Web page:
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Key witness in burning death
dies of overdose

By Brent Begin, Bay City News Service

March 8, 2007

SAN FRANCISCO (BCN) - A key witness in the burning murder of a homeless San Francisco woman died of a drug overdose Monday while under witness protection, a representative of the district attorney's office announced today.

Assistant District Attorney Harry Dorfman said that while the death of the unnamed woman is a tragedy, the trial would continue as expected with other witnesses and evidence.

The woman was to testify that Leslie Jill May, a 49-year-old homeless woman, was dragged into a car by two women in the Tenderloin district on Jan. 12. May was later doused with gasoline and set on fire in a parking lot at Monster Park.

Prosecutors say the attack was over her boyfriend's $150 drug debt.

Mia Sagote, 30, and Leslie Siliga, 29, have both pleaded not guilty in the murder and concomitant charges. Dorfman said that on the day before she died, Sagote robbed May behind a dumpster, leaving her naked and penniless.

When May complained to police, according to Dorfman, Sagote and Siliga went to teach her a lesson.

It took the medical examiner's office over a month to identify May's charred remains.

The district attorney's office quickly became concerned that witness safety could be compromised. Some members of Sagote's family had a history of violence and drug dealing, and could easily seek out May's friends and intimidate them, according to the prosecutor.

On Feb. 8, nearly two weeks after Mia Sagote was arrested, her brother Sefo Sagote was taken into custody after police pulled him over in the Double Rock area of the Bayview district with a shotgun and crack cocaine in his car.

Sefo Sagote had already been convicted of felony drug-dealing charges and in 2005 was thrown in jail in Santa Clara County for shooting at an inhabited enclosure.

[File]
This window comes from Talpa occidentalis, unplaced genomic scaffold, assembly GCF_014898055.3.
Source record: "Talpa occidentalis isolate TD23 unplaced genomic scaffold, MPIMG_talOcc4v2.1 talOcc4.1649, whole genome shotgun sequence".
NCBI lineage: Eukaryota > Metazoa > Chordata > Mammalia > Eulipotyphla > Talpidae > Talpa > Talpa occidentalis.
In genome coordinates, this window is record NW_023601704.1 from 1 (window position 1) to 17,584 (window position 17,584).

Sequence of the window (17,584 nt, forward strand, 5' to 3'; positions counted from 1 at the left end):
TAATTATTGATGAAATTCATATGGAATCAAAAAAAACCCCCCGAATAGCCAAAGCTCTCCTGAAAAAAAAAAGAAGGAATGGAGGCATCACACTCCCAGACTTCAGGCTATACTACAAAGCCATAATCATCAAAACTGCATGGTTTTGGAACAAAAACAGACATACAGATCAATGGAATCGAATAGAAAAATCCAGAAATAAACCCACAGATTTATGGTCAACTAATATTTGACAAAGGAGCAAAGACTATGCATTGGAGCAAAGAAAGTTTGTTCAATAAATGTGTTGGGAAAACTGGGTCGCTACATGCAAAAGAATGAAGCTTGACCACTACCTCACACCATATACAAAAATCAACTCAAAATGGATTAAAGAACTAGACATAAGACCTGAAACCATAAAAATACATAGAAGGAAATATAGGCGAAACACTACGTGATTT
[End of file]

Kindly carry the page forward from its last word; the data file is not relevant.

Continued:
But Dorfman said it wasn't Sagote or any other people involved in their drug-dealing ring that got to this witness, it was the witness herself who proved to be her on worst threat.

When she agreed to go into a voluntary witness protection program, the district attorney's office obliged and even offered to help her kick a longtime addiction to crack and heroin.

She was housed in a different county and received methadone and kidney dialysis treatments.

The witness refused supervised care in a treatment facility, according to investigators with the district attorney's office, who checked in on her daily.

When they found her dead, they had an autopsy performed, which concluded that she died of a "swelling of the pulmonary system," consistent with a drug overdose, according to the district attorney's office.

An official copy of the report has not been made available to the public.

"The tragic reality is that many of the witnesses with whom we work are victims themselves of drug addiction," Dorfman said. "Unfortunately, this woman's longtime addiction caught up with her before she could achieve justice for her friend."

District attorneys' offices throughout the state run relocation programs and they are funded by the State of California's Department of Justice.

Both Siliga and Mia Sagote are scheduled to be in court Friday at 9 a.m. in department 11.

Copyright © 2007 by Bay City News, Inc. -- Republication, Rebroadcast or any other Reuse without the express written consent of Bay City News, Inc. is prohibited.




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